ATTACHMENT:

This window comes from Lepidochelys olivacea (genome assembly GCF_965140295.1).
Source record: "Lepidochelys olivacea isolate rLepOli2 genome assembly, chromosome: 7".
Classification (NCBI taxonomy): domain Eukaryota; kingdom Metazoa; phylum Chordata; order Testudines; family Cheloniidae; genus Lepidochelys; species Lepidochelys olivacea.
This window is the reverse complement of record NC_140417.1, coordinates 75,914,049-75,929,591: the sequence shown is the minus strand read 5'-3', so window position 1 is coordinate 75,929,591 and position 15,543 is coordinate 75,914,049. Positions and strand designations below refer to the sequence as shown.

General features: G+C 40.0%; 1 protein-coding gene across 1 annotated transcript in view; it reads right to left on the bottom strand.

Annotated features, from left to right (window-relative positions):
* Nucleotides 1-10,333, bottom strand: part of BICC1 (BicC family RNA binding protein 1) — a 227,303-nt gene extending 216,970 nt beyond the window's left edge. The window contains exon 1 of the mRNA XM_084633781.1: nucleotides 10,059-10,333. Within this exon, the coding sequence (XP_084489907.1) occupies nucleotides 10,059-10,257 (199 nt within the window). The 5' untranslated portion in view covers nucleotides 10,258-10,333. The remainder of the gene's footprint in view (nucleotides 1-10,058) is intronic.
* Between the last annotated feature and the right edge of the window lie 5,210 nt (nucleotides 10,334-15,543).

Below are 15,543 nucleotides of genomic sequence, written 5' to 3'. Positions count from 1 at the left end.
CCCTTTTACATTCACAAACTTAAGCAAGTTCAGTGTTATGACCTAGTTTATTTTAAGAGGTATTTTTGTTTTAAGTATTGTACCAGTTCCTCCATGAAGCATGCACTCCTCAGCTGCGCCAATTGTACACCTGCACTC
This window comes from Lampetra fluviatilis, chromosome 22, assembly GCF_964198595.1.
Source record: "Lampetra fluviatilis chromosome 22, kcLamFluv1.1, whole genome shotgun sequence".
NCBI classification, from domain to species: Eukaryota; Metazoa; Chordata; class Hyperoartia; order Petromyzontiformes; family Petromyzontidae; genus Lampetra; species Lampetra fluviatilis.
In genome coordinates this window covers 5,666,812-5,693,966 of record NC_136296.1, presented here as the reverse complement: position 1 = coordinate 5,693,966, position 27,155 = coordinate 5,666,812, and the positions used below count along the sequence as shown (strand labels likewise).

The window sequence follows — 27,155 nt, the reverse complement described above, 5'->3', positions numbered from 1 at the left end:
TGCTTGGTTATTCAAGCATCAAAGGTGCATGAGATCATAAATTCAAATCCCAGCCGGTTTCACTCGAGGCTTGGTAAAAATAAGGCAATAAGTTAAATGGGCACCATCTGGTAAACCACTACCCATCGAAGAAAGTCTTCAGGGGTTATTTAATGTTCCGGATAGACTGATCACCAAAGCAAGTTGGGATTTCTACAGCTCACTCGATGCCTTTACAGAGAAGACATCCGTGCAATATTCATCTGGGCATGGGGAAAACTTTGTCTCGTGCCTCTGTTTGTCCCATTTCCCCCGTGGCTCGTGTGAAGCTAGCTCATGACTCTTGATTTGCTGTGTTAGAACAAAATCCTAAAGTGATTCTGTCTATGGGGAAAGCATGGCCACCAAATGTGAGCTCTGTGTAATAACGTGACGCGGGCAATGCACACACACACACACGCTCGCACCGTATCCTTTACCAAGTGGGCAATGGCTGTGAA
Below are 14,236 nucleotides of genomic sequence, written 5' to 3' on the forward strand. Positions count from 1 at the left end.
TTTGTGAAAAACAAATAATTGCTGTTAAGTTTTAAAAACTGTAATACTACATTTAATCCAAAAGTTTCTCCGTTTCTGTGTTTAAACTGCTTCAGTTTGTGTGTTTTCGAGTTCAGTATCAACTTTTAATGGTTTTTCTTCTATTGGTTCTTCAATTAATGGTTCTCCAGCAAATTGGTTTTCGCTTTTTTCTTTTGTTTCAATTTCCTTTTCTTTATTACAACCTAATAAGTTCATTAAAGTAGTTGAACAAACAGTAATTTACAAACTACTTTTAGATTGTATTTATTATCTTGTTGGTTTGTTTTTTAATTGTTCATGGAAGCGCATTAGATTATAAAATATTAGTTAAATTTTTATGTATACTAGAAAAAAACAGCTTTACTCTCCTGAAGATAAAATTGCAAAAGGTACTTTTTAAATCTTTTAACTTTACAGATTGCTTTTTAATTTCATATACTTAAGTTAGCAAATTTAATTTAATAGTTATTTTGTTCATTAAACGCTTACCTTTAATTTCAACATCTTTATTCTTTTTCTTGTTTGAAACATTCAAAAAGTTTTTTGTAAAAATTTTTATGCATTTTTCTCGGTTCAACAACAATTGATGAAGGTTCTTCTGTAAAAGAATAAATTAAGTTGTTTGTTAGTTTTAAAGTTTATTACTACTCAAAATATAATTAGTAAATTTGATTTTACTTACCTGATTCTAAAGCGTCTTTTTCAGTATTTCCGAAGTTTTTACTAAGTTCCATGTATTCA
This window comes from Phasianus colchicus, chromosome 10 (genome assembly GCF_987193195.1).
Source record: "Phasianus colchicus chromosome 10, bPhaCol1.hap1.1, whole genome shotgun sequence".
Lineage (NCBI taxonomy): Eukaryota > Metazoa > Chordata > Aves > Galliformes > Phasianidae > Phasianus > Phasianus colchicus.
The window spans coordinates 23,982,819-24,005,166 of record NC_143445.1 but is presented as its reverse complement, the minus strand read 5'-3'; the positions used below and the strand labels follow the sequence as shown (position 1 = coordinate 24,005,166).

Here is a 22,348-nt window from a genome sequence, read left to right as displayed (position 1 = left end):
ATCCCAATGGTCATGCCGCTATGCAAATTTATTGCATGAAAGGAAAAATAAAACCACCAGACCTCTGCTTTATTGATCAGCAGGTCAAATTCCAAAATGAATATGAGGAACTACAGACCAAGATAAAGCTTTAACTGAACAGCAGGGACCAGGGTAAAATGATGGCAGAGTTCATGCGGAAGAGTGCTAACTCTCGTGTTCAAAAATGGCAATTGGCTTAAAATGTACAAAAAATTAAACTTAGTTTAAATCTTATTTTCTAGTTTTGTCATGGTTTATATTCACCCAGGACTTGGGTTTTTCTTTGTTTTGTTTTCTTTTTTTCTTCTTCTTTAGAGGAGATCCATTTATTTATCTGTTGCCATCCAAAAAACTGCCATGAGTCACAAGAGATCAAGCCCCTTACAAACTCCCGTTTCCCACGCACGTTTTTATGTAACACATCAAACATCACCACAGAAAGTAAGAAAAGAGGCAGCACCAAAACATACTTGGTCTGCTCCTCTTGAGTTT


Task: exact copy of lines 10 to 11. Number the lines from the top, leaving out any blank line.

CCCTTTTACATTCACAAACTTAAGCAAGTTCAGTGTTATGACCTAGTTTATTTTAAGAGGTATTTTTGTTTTAAGTATTGTACCAGTTCCTCCATGAAGCATGCACTCCTCAGCTGCGCCAATTGTACACCTGCACTC
This window comes from Lampetra fluviatilis, chromosome 22, assembly GCF_964198595.1.